Everyone has a bit of a misspent youth, to varying degrees. No matter what you do, or what success you do or don’t have, that strange decade between college and your 30s is a confusing time. You think you literally feel opportunities pass by with an agitated prickling. Youth can feel like one of those dreams where you know you have something to run from, but your feet are stuck in sludge. The days collect together imperceptibly, but you can acutely feel the slow glug of a single second. The farce of Broad City captures that absurd time of adult youth in a totally new and refreshing way, and it does so on the back of a genuine friendship, something rare in both life and art.
It was 8 a.m., and Nora was in her beat-up car smoking, texting, and blaring Blood on the Tracks. Oliver could hear it from his upstairs bedroom. Everything was familiar, but he felt he had stepped through into another world. Nora had brought with her a tear in the universe. When he looked out the window, he saw Mrs. Roberts jogging, which elicited from him half-hearted feelings of guilt and desire. It was one of those cold, clear mornings that surged with sorrow and vigor, and his sister was downstairs disturbing the neighborhood.
The human experience is rife with darkness and horror. When most people encounter gross violence or monstrosities depicted in art, they may be shaken, sickened, intrigued and/or become desensitized to it, but a homocidal person may connect in a more sinister way not only to disturbing art, but to seemingly unrelated things. Art effects people, but it doesn’t cause people to kill people, or to commit crimes, and the artist isn’t to blame for actions people take after they encounter theart. That’s what I think, at least, but writer John Grisham once very publicly stated that he believed this wasn’t the case. He thought Oliver Stone, and practically everyone involved with the making and distribution of Natural Born Killers, should be help responsible for the deaths of people killed by “copycat” murderers. He argued that people can be “under the influence” of art to a degree where the artist should be held accountable. When art imitates life, and life imitates art right back, who’s really to blame?
Aside from a brief hiatus last year, Intervention has been with us for nearly 10 years now. LMN thankfully resurrected the compelling show after it got cut from A & E, and not only are they making new episodes, they are airing mini-marathons of the old ones. Critics of the show complain that it is voyeuristic, and it is, but it seems to be actually helping people on both sides of the screen.
Getting incoherency right is a hard job, but that’s exactly what Paul Thomas Anderson pulls off in his delicious adaptation of Thomas Pynchon’s Inherent Vice. To further the disorientation a bit, some of the explanatory details from Pynchon’s packed prose had to be cut, like why Doc operates out of a dentist’s office. This added confusion makes the film even better, in my opinion. When you’ve entered a twisted, paranoid world like this, exposition can detract from the absurd brilliance.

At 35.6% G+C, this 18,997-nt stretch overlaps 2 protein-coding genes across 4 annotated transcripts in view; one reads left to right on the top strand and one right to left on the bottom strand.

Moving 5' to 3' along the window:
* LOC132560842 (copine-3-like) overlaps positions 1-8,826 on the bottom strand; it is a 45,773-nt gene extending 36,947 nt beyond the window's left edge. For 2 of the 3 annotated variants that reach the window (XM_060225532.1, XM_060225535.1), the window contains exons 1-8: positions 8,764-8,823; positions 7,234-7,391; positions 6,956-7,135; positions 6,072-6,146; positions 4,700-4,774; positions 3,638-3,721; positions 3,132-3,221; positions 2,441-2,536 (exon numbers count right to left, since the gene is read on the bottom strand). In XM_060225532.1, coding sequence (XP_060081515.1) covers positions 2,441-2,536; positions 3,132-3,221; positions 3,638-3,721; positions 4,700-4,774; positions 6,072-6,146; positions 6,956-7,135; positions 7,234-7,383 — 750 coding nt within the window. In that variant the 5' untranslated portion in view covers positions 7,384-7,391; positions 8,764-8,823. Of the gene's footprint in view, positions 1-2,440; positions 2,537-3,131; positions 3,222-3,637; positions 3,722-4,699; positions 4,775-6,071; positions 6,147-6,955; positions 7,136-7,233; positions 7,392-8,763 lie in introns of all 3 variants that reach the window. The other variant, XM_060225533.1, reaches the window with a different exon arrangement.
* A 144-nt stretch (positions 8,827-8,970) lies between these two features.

Dylan’s mom Marie kept drinking after they got home. They had stopped at a convenience store on their way back to the beach house, and she got wine and a large bag of chips. Dylan convinced her mother to buy her several bottled coffee drinks because she was having trouble getting up in the mornings, getting out of bed. A little caffeine would help, she reasoned. Marie said she should just drink the coffee that Marie made every morning, but Dylan didn’t like that stuff. She needed something sweet and cold.
Half of the time I am trying to teach myself that it is ok to not be ok, and the other half I am trying to teach myself that it is ok to be ok.
And that’s what I love Don Hertzfeldt.
Ariel is grand, but you don’t know the tale of the little mermaid until you’ve read Hans Christian Anderson’s version. His decadent and mournful twist on mermaid lore has shaped our imaginations for centuries, and shines a searing light on the pains of growing up, identity crises, and, of course, unrequited love, which can snap an indescribable place in the heart. Cloaking this particular hurt in a macabre mythological tale gets this feeling precisely right, especially if you throw in the problems of bisexuality in an especially unaccepting time.
Stasia didn’t like the heavy, red pull of late Sunday afternoon. It ached with the menacing threat of the coming morning. Her body was sore from lack of use, and yet she couldn’t imagine moving. The summer heat baked into the rafters, and made the whole world thick.
We exist in a world of misty storytelling, covering up the flaws in our system with poetry and exaggerations.
But, what if we didn’t have to rely on such a faulty data storage system? What if everything we saw and heard was recorded from our perspective, through our eyes and ears, making replay possible? “The Entire History of You,” the third episode of the first season (2011) of the impeccably executed British sci-fi series Black Mirror explores a technology implanted in our heads that turns our eyes into cameras and projectors.